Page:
Loyalty is an important Australian value. It means we can always be counted on in times of crisis, that we show courage under fire, and we stick by our mates when times are tough. That’s why we have been such valued partners abroad: because our word has always been our bond.

That is however, until our government flip-flopped on Australia’s hitherto unwavering support of Israel by abstaining on the United Nations resolution for granting the Palestinian Authority observer status, and then summonsing the Israeli Ambassador to Bob Carr’s office for a dressing down and a please explain.

Our good friends the Canadians don’t behave like this. They conduct their foreign policy like we used to when John Howard was Prime Minister.

The Canadians have stood shoulder to shoulder with us more often than not. They have suffered greater losses than us in Afghanistan, but remain committed to that cause with the steadfast acknowledgement that old democracies must safeguard the world so new ones can survive, as is the case with Israel.

Canadian Prime Minister Stephen Harper, in my opinion the leading centre-right leader in the world, sees foreign policy as the political extension of his nation’s values. In 2010 he commented on his government’s support of Israel:

The easy thing to do is simply to just get along and go along with this anti-Israeli rhetoric, to pretend it is just being even-handed, and to excuse oneself with the label of ‘honest broker’. There are, after all, a lot more votes, a lot more, in being anti-Israeli than in taking a stand. But, as long as I am Prime Minister, whether it is at the UN or the Francophonie or anywhere else, Canada will take that stand, whatever the cost. Not just because it is the right thing to do, but because history shows us, and the ideology of the anti-Israeli mob tells us all too well, that those who threaten the existence of the Jewish people are, in the longer term, a threat to all of us.

In 2010 Harper was prime minister in a minority government, just like Julia Gillard. It would have been very easy for him to cut and run on tricky issues such as Israel. But he did not compromise his values in fear of a backbench revolt or losing his cross-bench supporters. That is what our Prime Minister did, and Australia’s reputation is the poorer for it, after she decided Australia would abstain during the UN vote. This decision was against the wishes of our friends the Americans and the Israelis; Canada was one of only nine nations to vote against the resolution. John Howard called it correctly; it was a ‘pathetic’ decision by our government. Not as pathetic as the Kiwis, however, who voted with the mob for recognition.

We don’t like to assert moral absolutes anymore. Polite society suggests it’s simplistic or gauche to speak in such terms of right and wrong, black and white, friend or foe. But you can’t run semantic arguments of relativism with regard to Israel. It’s quite simple. As Harper said: ‘Israel is the only country in the world whose very existence is under attack and is consistently and conspicuously singled out for condemnation.’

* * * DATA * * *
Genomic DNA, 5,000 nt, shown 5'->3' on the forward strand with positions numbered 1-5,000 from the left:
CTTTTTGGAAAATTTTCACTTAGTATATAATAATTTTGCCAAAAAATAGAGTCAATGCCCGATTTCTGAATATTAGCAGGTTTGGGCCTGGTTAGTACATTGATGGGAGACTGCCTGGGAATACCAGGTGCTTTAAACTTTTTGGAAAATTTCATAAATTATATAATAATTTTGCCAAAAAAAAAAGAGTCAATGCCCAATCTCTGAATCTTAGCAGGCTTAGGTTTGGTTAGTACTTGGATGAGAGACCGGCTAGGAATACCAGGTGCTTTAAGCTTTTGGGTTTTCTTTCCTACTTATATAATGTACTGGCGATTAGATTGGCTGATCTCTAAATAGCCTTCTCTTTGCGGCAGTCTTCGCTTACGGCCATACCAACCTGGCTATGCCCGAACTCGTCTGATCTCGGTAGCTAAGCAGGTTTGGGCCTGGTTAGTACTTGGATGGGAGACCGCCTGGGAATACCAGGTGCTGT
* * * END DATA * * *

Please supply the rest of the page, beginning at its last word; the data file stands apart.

You either support Israel or you don’t.

Every time a Western democracy tacitly supports those nations and peoples which seek the destruction of Israel, we debase the legitimacy of our own democracy, because we undermine democratic government’s absolute moral superiority.

Israel is the only true democracy in the Middle East. It is the only country where woman, gays and minorities are protected by law, whose people vote in free and
fair elections, and where the rule of law is sovereign.

The Europeans would do well to remember this. They are the worst example of hypocrisy and relativism as they financially sponsor Israel’s enemies and then lecture the rest of us about human rights. Now the Australian government has thrown in its lot with the fence-sitters and hypocrites of Europe, to the detriment of our relations with our friends and allies in North America and the Israelis themselves.

We used to make support of like-minded democracies a cornerstone of our foreign policy. Steadfast support of Israel was key to this. This support was thought to be bipartisan, and an important aspect of our policy in the Middle East and particularly our alliance with the United States.

Calling in the Israeli Ambassador was a serious diplomatic move designed to create as much adverse publicity for Israel in Australia as possible. This plays into the hands of Israel’s enemies on the far left of Australian politics, such as those lunatics in the Greens who support boycotts, divestment and sanctions against Israel, in an effort to de-legitimise and stigmatise the Jewish state, while whipping up the bitter scourge of anti-Semitism right here at home.

This is not how you treat a friend. If you have differences, a private conversation will suffice, not the public humiliation Carr heaped on a good friend of Australia, Israeli Ambassador Yuval Rotem.

One day I hope the foreign policy of this country will again represent its proud values of loyalty, trust and irrefutable defence of democracies when they are imperilled. With Bob Carr at the helm, the only values being represented in our foreign policy are those of the soft left, pandering to populism. Bob Carr would do well to listen to the wiser heads inside the Labor party who support Israel and understand that a fairweather friend is no friend at all.

Tim Smith is a former mayor of Stonnington in Melbourne and has a Master of International Politics from the University of Melbourne.